Key Findings

The key findings shown in Figure 1. include the following:

  • Nearly 1 out of 2 adults in the United States has hypertension (108 million).
  • Many adults with hypertension in the United States are recommended lifestyle modifications only (21 million).
  • Most adults with hypertension in the United States are recommended prescription medication with lifestyle modifications (87 million).
  • Most adults with hypertension in the United States do not have their hypertension under control (82 million). This includes 21 million adults who are recommended lifestyle modifications only and 61 million adults who are recommended prescription medication and lifestyle modifications.
  • Many adults in the United States who are already treated with hypertension medication may need their current medication dosage increased or to be prescribed additional medications to achieve blood pressure control (31 million). More than half of this group have a blood pressure of 140/90 mm Hg or higher (17 million).
  • Many adults in the United States for whom hypertension medication is recommended are untreated and may need both a prescription and to start taking it (30 million). Almost two-thirds of this group have a blood pressure of 140/90 mm Hg or higher (19 million).

For more information about individual subgroups, please see

  • Table 1. Hypertension prevalence and control estimates among U.S. adults aged 18 years and older applying criteria from the American College of Cardiology and American Heart Association’s (ACC/AHA) 2017 Hypertension Clinical Practice Guideline, by sex, age and race-Hispanic origin—NHANES 2013–2016.
  • Table 2. Treatment estimates among U.S. adults aged 18 years and older with uncontrolled hypertension recommended blood pressure medication use applying criteria from the American College of Cardiology and American Heart Association’s (ACC/AHA) 2017 Hypertension Clinical Practice Guideline, by sex, age and race-Hispanic origin—NHANES 2013–2016.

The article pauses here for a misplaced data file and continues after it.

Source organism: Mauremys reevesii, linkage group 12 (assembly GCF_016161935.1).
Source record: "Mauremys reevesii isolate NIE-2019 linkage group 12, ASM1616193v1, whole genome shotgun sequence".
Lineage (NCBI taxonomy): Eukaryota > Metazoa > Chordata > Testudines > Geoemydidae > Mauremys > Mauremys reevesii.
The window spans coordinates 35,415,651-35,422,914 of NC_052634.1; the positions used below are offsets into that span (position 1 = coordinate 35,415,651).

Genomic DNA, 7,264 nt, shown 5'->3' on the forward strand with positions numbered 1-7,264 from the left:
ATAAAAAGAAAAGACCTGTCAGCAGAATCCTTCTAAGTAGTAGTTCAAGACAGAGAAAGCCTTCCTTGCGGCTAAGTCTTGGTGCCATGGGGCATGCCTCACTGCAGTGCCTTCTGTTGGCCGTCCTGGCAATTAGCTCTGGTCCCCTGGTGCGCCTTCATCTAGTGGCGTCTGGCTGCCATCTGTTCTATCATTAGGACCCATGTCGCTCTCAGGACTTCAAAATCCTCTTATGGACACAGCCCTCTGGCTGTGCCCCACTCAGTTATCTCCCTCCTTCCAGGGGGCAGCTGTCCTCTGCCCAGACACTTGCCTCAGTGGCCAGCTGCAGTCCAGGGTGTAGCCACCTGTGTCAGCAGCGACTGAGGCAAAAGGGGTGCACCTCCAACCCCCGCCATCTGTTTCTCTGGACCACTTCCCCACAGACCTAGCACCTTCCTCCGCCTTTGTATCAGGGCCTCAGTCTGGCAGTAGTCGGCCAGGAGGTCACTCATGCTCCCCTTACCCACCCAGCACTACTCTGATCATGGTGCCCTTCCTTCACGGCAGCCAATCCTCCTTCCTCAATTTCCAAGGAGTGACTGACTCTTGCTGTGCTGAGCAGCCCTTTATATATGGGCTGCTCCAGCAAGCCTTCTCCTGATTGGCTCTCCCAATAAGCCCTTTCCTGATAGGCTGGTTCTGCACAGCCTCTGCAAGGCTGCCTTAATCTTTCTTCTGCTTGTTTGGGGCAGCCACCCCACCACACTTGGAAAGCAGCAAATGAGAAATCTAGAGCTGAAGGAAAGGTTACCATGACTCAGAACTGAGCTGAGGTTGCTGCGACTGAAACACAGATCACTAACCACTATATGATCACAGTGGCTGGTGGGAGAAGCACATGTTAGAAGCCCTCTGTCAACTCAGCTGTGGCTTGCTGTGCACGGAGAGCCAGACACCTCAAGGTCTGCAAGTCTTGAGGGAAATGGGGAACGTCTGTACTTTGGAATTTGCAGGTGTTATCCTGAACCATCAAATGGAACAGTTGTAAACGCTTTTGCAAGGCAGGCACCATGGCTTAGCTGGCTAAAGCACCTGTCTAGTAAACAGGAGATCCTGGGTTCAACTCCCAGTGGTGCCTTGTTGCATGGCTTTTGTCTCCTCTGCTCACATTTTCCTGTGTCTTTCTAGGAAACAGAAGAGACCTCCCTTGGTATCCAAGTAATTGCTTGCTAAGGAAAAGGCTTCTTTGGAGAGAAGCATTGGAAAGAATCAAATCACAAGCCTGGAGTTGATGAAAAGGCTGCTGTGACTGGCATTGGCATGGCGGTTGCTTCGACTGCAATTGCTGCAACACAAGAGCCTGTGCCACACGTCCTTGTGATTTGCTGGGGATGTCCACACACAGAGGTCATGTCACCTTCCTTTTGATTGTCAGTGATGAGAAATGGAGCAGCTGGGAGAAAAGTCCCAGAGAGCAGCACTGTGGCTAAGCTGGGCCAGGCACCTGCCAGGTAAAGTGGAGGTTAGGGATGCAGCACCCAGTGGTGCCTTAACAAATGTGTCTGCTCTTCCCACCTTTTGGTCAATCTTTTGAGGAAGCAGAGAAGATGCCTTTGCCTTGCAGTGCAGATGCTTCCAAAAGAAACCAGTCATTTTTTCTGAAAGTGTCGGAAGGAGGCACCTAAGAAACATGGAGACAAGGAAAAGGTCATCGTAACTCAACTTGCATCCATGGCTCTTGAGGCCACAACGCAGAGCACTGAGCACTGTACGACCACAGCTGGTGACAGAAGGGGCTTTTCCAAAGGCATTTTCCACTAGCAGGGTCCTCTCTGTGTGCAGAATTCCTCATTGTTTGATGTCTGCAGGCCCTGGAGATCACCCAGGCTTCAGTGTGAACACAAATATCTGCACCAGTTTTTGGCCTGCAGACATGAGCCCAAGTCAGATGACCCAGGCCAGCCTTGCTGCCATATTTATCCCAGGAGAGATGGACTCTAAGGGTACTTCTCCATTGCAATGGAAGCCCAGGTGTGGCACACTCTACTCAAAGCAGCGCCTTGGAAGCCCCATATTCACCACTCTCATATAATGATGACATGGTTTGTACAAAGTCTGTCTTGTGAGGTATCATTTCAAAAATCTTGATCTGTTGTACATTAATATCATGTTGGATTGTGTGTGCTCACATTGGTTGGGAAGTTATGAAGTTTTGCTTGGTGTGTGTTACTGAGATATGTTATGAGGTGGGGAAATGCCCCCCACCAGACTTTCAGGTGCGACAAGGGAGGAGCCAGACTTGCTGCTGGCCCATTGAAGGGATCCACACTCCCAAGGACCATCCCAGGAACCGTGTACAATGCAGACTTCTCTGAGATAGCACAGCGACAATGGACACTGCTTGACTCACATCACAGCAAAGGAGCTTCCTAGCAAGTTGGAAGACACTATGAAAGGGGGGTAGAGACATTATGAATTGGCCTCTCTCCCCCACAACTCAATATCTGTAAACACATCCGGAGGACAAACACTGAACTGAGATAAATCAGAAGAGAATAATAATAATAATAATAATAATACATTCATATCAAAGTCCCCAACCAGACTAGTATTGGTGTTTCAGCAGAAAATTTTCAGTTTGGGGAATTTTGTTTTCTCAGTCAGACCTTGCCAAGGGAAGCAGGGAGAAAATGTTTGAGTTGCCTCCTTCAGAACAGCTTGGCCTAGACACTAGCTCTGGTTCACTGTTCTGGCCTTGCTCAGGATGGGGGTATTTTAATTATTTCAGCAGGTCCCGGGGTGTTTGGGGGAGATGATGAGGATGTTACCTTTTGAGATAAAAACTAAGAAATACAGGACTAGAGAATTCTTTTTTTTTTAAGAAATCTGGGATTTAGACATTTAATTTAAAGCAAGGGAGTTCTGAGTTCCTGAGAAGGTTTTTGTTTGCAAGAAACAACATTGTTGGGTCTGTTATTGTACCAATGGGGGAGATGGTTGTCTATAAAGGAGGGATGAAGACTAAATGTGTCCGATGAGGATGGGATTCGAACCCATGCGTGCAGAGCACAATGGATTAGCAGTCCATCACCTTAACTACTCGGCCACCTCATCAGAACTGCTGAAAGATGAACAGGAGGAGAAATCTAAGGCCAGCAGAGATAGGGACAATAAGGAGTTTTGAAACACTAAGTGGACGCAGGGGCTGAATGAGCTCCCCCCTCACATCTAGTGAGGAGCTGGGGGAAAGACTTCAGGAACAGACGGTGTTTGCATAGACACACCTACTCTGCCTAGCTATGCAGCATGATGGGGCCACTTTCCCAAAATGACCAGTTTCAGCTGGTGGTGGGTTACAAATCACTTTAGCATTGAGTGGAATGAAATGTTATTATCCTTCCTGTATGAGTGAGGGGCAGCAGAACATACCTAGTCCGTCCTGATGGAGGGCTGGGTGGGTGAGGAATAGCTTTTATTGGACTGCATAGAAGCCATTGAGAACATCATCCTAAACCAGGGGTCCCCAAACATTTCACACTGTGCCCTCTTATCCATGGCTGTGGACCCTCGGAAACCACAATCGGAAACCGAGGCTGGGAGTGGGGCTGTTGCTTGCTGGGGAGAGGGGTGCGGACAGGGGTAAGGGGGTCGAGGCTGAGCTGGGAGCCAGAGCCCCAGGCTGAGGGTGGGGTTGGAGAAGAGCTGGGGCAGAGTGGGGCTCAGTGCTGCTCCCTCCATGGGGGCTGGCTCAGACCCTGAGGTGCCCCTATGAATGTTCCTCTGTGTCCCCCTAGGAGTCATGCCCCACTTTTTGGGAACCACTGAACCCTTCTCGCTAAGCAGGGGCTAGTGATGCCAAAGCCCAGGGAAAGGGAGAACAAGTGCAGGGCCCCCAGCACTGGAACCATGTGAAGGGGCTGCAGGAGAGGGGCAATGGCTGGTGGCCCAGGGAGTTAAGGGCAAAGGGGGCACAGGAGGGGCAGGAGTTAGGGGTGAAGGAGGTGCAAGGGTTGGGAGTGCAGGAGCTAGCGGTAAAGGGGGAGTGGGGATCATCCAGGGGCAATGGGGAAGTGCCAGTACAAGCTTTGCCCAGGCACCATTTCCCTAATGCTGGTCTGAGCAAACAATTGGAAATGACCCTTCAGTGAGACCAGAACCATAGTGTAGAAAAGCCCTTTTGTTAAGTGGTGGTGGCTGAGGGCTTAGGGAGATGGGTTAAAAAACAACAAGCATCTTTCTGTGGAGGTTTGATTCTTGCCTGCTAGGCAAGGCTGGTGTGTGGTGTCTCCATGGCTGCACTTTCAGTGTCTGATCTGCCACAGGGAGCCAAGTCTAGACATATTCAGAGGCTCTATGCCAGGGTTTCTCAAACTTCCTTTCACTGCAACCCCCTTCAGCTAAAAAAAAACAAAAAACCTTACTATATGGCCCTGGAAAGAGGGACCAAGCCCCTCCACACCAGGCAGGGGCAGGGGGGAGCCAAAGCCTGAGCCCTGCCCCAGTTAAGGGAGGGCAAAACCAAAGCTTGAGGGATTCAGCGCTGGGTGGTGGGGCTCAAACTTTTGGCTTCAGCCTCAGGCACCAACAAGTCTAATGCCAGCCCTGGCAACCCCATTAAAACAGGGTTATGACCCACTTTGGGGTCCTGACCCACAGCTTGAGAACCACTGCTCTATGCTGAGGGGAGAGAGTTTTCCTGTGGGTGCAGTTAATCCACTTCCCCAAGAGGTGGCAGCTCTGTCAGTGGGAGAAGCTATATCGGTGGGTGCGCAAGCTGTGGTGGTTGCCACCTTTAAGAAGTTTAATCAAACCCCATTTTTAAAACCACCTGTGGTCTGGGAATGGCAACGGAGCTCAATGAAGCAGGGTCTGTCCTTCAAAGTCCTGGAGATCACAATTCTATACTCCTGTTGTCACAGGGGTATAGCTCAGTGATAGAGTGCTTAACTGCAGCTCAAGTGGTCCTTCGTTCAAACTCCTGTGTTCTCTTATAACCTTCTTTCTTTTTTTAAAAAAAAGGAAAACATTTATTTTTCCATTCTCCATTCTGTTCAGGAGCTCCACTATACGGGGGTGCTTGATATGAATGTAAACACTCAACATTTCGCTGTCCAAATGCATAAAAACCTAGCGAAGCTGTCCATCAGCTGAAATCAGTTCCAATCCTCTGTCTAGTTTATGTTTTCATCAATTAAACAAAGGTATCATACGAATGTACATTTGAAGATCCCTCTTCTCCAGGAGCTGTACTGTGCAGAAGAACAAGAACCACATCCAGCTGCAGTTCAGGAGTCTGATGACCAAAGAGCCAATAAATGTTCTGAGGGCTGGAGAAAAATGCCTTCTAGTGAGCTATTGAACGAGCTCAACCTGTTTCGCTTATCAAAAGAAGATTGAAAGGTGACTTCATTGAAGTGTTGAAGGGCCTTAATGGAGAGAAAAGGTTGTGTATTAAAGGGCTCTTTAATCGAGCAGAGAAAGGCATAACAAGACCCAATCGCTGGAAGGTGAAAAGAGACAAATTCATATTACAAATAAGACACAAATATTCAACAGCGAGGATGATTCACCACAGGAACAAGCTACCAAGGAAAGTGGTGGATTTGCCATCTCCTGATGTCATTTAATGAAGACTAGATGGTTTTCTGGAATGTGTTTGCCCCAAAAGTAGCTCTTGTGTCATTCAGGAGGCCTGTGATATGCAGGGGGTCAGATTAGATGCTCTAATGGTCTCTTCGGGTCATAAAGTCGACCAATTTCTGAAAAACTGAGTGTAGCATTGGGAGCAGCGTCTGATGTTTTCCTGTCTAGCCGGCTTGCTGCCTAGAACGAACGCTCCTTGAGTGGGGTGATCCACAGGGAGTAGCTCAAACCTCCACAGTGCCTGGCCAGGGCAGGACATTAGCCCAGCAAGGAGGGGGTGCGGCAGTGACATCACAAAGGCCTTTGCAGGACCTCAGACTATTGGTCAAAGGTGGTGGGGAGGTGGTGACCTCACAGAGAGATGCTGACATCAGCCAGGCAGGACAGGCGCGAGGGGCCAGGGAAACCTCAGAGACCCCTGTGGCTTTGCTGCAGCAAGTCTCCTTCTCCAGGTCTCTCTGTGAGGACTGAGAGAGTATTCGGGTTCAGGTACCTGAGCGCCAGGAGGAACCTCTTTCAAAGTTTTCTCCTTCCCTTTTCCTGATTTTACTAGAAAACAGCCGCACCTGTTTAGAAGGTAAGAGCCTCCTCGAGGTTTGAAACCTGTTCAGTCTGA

For More Information

For more information, email MillionHearts@cdc.gov.

References

  1. Kochanek KD, Murphy SL, Xu J, Arias E. Deaths: Final Data for 2017 pdf icon[PDF – 1.76 MB]. National Vital Statistics Reports. 2019;68(9). Hyattsville, MD: National Center for Health Statistics.
  2. National High Blood Pressure Education Program. The Seventh Report of the Joint National Committee on Prevention, Detection, Evaluation, and Treatment of High Blood Pressure pdf icon[PDF – 223 KB]external icon. Bethesda, MD: National Heart, Lung, and Blood Institute; 2003.
  3. James PA, Oparil S, Carter BL, et al. 2014 evidence-based guideline for the management of high blood pressure in adults: report from the panel members appointed to the Eighth Joint National Committee (JNC 8)external icon. JAMA. 2014;311:507-20.
  4. Whelton PK, Carey RM, Aronow WS, Casey DE, Collins KJ, Dennison C, et al. 2017 ACC/AHA/AAPA/ABC/ACPM/AGS/APhA/ASH/ASPC/NMA/PCNA Guideline for the prevention, detection, evaluation, and management of high blood pressure in adults.external icon Hypertension. 2018;71(19):e13–115.

Suggested Citation for Figure 1

Centers for Disease Control and Prevention (CDC). Hypertension Cascade: Hypertension Prevalence, Treatment and Control Estimates Among US Adults Aged 18 Years and Older Applying the Criteria From the American College of Cardiology and American Heart Association’s 2017 Hypertension Guideline—NHANES 2013–2016. Atlanta, GA: US Department of Health and Human Services; 2019.

Page last reviewed: February 5, 2020